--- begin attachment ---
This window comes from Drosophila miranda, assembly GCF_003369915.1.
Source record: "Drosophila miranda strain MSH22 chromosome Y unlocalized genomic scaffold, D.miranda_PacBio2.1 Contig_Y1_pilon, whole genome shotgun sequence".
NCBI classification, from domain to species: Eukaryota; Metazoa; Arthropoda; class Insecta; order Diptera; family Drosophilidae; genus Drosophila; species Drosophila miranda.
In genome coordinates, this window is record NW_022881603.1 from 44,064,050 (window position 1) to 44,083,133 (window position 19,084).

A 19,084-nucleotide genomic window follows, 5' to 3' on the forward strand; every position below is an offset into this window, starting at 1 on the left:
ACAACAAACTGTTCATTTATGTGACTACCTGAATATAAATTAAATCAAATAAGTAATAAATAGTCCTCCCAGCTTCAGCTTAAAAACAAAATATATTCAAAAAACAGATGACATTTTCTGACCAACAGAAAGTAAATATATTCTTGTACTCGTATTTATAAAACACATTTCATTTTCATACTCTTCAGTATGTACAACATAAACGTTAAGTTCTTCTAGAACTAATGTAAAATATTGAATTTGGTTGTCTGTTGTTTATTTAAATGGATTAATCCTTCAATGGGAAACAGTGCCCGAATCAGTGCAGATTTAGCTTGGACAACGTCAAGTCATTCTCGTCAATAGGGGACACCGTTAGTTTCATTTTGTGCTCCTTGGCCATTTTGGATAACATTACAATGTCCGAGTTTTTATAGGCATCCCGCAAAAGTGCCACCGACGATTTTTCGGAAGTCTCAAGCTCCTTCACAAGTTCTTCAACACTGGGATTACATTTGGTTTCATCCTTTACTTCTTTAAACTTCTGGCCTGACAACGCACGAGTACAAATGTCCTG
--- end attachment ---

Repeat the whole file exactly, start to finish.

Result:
This window comes from Drosophila miranda, assembly GCF_003369915.1.
Source record: "Drosophila miranda strain MSH22 chromosome Y unlocalized genomic scaffold, D.miranda_PacBio2.1 Contig_Y1_pilon, whole genome shotgun sequence".
NCBI classification, from domain to species: Eukaryota; Metazoa; Arthropoda; class Insecta; order Diptera; family Drosophilidae; genus Drosophila; species Drosophila miranda.
In genome coordinates, this window is record NW_022881603.1 from 44,064,050 (window position 1) to 44,083,133 (window position 19,084).

A 19,084-nucleotide genomic window follows, 5' to 3' on the forward strand; every position below is an offset into this window, starting at 1 on the left:
ACAACAAACTGTTCATTTATGTGACTACCTGAATATAAATTAAATCAAATAAGTAATAAATAGTCCTCCCAGCTTCAGCTTAAAAACAAAATATATTCAAAAAACAGATGACATTTTCTGACCAACAGAAAGTAAATATATTCTTGTACTCGTATTTATAAAACACATTTCATTTTCATACTCTTCAGTATGTACAACATAAACGTTAAGTTCTTCTAGAACTAATGTAAAATATTGAATTTGGTTGTCTGTTGTTTATTTAAATGGATTAATCCTTCAATGGGAAACAGTGCCCGAATCAGTGCAGATTTAGCTTGGACAACGTCAAGTCATTCTCGTCAATAGGGGACACCGTTAGTTTCATTTTGTGCTCCTTGGCCATTTTGGATAACATTACAATGTCCGAGTTTTTATAGGCATCCCGCAAAAGTGCCACCGACGATTTTTCGGAAGTCTCAAGCTCCTTCACAAGTTCTTCAACACTGGGATTACATTTGGTTTCATCCTTTACTTCTTTAAACTTCTGGCCTGACAACGCACGAGTACAAATGTCCTG